If you let potential candidates know what’s in it for them, high performers will click your “apply” button. Here are some more tips for writing good postings:
- Focus on what the employee will gain.
- Paint a picture of what makes you different from other businesses—focus attention on what makes your workplace a good one.
- Get employees involved—what do your current top performers like about working for you?
- Be transparent and honest—don’t hide the difficult aspects of the job.
Here’s one more set of examples. Would you take the time to apply for this posting?
C#.Net, ASP.Net, and MS SQL. Experience with ASP.Net a plus. Bachelors in Computer Science required. Experience with large database experience a plus. Excellent technical and non-technical communication skills required.
Or this one?
Want to get great experience working in an exciting startup? Want to work directly with the founders of the company? Want to build really cool technology? Want to learn what it takes to succeed in business?
Want to be in a job you love? If you’ve said yes to any of these questions, read on or start the application here: http://greatjob.com/Job/636.
Not ready to click yet? Keep reading!
This job is a chance to get in on the ground floor—our company was founded a few years ago, and we have a few employees, but we’re growing this year. We design software that helps project managers track and control their time and costs. You would work at our location in north Austin. Come on . . . go ahead and apply! Start here: http://greatjob.com/Job/636.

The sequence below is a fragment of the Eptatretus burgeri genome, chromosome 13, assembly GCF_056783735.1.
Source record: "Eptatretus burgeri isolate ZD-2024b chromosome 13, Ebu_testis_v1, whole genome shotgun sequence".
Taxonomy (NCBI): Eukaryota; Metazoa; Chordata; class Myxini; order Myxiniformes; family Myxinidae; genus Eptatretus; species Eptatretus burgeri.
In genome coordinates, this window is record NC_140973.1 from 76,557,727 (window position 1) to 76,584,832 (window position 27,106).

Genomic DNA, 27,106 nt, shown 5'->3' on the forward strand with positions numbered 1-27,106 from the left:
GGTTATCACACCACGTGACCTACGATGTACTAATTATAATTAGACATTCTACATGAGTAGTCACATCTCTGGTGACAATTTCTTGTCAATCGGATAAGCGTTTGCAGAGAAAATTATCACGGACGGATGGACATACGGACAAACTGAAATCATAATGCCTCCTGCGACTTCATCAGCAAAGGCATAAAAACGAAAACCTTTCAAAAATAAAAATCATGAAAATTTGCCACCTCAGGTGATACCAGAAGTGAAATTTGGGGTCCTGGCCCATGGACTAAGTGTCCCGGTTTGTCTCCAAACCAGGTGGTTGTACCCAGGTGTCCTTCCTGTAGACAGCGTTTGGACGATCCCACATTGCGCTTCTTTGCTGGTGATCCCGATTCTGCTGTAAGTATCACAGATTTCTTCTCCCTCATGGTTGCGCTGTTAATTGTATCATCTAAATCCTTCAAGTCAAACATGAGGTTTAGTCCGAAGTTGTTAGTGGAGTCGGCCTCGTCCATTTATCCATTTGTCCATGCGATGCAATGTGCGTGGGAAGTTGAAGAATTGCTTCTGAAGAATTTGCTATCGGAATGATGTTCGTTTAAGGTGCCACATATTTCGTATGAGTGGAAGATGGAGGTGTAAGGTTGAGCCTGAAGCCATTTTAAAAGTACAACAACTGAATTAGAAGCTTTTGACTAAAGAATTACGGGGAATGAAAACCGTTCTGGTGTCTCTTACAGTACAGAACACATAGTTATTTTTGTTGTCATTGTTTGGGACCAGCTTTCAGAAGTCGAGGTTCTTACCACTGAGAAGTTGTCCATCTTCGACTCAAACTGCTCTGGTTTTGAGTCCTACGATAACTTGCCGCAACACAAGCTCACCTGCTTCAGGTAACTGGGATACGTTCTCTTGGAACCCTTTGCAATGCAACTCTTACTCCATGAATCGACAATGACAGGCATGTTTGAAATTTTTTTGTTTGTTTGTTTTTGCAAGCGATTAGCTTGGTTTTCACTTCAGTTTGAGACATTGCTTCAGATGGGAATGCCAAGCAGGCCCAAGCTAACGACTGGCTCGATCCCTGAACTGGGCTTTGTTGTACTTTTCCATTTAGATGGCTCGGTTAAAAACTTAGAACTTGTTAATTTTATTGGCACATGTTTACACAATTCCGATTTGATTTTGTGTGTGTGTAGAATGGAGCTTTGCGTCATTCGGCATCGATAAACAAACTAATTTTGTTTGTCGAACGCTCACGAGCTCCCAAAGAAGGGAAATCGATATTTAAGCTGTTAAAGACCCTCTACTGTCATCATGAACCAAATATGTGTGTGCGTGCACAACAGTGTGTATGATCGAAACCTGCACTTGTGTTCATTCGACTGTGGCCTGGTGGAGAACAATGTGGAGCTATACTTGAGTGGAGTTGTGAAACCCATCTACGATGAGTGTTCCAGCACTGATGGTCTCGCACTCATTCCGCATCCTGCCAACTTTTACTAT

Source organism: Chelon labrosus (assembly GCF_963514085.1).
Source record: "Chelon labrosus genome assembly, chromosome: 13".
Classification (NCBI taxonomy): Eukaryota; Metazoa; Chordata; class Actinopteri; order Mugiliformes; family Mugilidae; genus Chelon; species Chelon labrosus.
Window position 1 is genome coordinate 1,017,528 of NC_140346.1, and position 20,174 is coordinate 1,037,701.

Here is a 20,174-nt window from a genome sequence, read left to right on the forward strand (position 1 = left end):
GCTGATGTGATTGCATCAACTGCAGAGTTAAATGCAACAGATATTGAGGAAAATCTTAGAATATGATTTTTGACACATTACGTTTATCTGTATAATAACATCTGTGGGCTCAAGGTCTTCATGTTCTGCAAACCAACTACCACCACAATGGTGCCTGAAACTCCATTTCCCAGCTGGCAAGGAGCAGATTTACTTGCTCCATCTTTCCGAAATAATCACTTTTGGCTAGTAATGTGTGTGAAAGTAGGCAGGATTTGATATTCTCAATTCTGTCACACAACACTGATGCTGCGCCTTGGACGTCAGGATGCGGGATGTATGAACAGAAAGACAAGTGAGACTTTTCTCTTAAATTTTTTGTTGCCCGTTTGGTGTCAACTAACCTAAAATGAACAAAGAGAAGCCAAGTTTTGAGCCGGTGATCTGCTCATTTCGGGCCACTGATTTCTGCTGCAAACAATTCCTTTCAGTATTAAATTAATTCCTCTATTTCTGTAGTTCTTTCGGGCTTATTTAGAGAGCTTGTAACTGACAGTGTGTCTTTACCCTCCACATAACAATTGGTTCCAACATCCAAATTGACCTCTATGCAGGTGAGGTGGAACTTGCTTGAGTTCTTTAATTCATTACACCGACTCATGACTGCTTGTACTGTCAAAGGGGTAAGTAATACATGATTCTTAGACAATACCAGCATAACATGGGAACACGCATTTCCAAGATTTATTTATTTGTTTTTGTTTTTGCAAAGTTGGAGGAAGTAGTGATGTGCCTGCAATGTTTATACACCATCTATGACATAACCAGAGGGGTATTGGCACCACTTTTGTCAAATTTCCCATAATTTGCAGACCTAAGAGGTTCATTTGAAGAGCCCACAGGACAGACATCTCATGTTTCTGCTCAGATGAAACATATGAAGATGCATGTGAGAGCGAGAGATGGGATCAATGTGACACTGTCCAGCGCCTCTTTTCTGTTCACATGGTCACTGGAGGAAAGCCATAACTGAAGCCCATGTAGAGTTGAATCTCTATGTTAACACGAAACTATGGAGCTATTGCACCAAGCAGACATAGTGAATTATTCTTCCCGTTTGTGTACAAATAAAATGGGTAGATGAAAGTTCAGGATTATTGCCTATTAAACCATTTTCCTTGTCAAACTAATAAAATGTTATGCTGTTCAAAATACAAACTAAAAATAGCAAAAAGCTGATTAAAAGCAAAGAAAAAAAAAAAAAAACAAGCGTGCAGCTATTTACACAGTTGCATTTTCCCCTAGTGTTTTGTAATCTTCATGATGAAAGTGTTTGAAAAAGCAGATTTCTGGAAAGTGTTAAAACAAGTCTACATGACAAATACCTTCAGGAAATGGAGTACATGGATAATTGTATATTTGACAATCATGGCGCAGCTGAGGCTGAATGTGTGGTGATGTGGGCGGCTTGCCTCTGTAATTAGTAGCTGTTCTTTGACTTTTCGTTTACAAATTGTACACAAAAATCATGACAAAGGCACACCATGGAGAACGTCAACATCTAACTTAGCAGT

Offer more information about the job.
In the announcement, include a call to action. Tell applicants the next step you want them to take to easily connect with you.
For example, if you can accept calls about the job, say so:
Want to talk to someone about this job? Just give us a call at (555) 555-5555 and we’ll try to answer any questions you have.
Or, if you can’t accept calls, offer other ways for applicants to find out more:
Click here to view the detailed job description and learn more about the company.Make sure to keep your commitment by answering those calls or providing in-depth information. There are too many websites where job candidates can post negative comments about your hiring process; don’t risk being the subject of that kind of conversation. The goal is to build a positive hiring reputation, which helps attract more top candidates in the future.
Post job announcements strategically.
Post the job recruiting information in the right places, where top performers are likely to see it. Sites like Facebook and LinkedIn can help get the word out—you can share information about job openings in your status updates.
For some jobs, Craigslist might be effective—their job ads are free in some locations and low cost in others. Be sure to check your state’s labor department job board, veterans’ boards, and school job boards for free or low-cost placements. Don’t forget profession-specific sites like Dice for tech, eFinancial Careers for banking and finance, Medzilla or HealthcareJobsite.com for jobs in healthcare, or Careers In Grocery. You can also post to the usual job boards (Monster, CareerBuilder, The Ladders, Indeed), but the cost will be higher.
Remember, top performers always have employment options. To attract them, create a picture of what it’s like to work in your company, and focus on the benefits employees receive. Make sure great candidates know how to get more information about your company, and place your postings strategically to reach top talent where they’re ready to act.